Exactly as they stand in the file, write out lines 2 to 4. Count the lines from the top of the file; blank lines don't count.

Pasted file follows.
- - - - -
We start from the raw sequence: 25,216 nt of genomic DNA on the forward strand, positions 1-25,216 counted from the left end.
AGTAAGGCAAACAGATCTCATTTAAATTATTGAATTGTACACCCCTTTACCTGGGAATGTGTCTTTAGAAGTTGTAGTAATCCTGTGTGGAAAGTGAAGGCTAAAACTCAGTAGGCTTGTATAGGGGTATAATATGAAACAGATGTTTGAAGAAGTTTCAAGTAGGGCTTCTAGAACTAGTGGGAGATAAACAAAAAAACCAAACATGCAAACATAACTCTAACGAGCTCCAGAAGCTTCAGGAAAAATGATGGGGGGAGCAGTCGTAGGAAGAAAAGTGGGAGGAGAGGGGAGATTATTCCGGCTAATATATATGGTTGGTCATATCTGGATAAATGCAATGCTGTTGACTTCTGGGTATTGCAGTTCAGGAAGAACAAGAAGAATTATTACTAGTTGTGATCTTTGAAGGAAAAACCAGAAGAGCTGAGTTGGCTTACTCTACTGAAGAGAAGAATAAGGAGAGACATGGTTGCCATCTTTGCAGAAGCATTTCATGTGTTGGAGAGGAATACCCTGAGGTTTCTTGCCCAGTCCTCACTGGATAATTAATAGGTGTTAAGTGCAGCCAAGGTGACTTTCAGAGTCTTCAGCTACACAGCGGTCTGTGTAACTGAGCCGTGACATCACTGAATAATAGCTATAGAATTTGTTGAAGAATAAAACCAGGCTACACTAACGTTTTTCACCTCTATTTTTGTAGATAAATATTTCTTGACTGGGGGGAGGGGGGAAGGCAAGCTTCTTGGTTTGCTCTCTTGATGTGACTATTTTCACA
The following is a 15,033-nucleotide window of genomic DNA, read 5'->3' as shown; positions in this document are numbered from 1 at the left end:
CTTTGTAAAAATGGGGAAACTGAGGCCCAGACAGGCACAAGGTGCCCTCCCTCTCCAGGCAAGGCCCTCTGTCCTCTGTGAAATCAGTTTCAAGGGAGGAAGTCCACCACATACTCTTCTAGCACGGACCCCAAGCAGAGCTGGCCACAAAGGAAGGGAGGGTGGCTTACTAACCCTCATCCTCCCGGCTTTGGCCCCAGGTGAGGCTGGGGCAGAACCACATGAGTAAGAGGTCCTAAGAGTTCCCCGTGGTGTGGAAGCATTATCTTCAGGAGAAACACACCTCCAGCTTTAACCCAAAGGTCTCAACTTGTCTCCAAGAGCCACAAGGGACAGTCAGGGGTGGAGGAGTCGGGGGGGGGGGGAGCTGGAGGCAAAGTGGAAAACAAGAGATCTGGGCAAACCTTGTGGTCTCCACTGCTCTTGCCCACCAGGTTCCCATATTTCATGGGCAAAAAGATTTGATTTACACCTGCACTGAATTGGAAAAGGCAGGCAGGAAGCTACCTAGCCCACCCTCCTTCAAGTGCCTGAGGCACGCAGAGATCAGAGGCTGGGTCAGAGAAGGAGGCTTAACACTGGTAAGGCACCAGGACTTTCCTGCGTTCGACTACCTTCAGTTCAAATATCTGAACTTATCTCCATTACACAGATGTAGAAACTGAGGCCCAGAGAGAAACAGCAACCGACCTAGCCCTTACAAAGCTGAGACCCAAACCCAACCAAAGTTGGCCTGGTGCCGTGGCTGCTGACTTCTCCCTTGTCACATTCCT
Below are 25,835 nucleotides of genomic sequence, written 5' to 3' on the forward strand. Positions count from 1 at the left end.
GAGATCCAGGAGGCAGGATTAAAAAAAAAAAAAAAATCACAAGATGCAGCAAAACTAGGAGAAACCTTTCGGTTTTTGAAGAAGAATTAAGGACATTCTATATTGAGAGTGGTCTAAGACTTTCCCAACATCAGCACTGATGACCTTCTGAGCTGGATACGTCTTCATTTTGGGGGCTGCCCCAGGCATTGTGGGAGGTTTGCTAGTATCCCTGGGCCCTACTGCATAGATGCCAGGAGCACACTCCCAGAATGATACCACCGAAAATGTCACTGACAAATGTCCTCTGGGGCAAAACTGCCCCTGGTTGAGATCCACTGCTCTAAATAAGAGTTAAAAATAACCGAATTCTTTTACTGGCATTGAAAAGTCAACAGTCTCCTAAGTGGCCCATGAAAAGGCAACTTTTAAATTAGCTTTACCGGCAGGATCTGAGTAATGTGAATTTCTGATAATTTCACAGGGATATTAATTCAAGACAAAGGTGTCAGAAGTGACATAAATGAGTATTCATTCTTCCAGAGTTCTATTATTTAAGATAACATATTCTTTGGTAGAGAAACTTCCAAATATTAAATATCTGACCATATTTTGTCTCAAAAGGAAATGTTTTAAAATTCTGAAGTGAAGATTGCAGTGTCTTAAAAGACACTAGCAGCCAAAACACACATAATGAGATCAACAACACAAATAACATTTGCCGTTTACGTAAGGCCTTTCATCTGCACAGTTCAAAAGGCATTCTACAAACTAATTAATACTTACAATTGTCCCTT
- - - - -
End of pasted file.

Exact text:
AGTAAGGCAAACAGATCTCATTTAAATTATTGAATTGTACACCCCTTTACCTGGGAATGTGTCTTTAGAAGTTGTAGTAATCCTGTGTGGAAAGTGAAGGCTAAAACTCAGTAGGCTTGTATAGGGGTATAATATGAAACAGATGTTTGAAGAAGTTTCAAGTAGGGCTTCTAGAACTAGTGGGAGATAAACAAAAAAACCAAACATGCAAACATAACTCTAACGAGCTCCAGAAGCTTCAGGAAAAATGATGGGGGGAGCAGTCGTAGGAAGAAAAGTGGGAGGAGAGGGGAGATTATTCCGGCTAATATATATGGTTGGTCATATCTGGATAAATGCAATGCTGTTGACTTCTGGGTATTGCAGTTCAGGAAGAACAAGAAGAATTATTACTAGTTGTGATCTTTGAAGGAAAAACCAGAAGAGCTGAGTTGGCTTACTCTACTGAAGAGAAGAATAAGGAGAGACATGGTTGCCATCTTTGCAGAAGCATTTCATGTGTTGGAGAGGAATACCCTGAGGTTTCTTGCCCAGTCCTCACTGGATAATTAATAGGTGTTAAGTGCAGCCAAGGTGACTTTCAGAGTCTTCAGCTACACAGCGGTCTGTGTAACTGAGCCGTGACATCACTGAATAATAGCTATAGAATTTGTTGAAGAATAAAACCAGGCTACACTAACGTTTTTCACCTCTATTTTTGTAGATAAATATTTCTTGACTGGGGGGAGGGGGGAAGGCAAGCTTCTTGGTTTGCTCTCTTGATGTGACTATTTTCACA
The following is a 15,033-nucleotide window of genomic DNA, read 5'->3' as shown; positions in this document are numbered from 1 at the left end:
CTTTGTAAAAATGGGGAAACTGAGGCCCAGACAGGCACAAGGTGCCCTCCCTCTCCAGGCAAGGCCCTCTGTCCTCTGTGAAATCAGTTTCAAGGGAGGAAGTCCACCACATACTCTTCTAGCACGGACCCCAAGCAGAGCTGGCCACAAAGGAAGGGAGGGTGGCTTACTAACCCTCATCCTCCCGGCTTTGGCCCCAGGTGAGGCTGGGGCAGAACCACATGAGTAAGAGGTCCTAAGAGTTCCCCGTGGTGTGGAAGCATTATCTTCAGGAGAAACACACCTCCAGCTTTAACCCAAAGGTCTCAACTTGTCTCCAAGAGCCACAAGGGACAGTCAGGGGTGGAGGAGTCGGGGGGGGGGGGAGCTGGAGGCAAAGTGGAAAACAAGAGATCTGGGCAAACCTTGTGGTCTCCACTGCTCTTGCCCACCAGGTTCCCATATTTCATGGGCAAAAAGATTTGATTTACACCTGCACTGAATTGGAAAAGGCAGGCAGGAAGCTACCTAGCCCACCCTCCTTCAAGTGCCTGAGGCACGCAGAGATCAGAGGCTGGGTCAGAGAAGGAGGCTTAACACTGGTAAGGCACCAGGACTTTCCTGCGTTCGACTACCTTCAGTTCAAATATCTGAACTTATCTCCATTACACAGATGTAGAAACTGAGGCCCAGAGAGAAACAGCAACCGACCTAGCCCTTACAAAGCTGAGACCCAAACCCAACCAAAGTTGGCCTGGTGCCGTGGCTGCTGACTTCTCCCTTGTCACATTCCT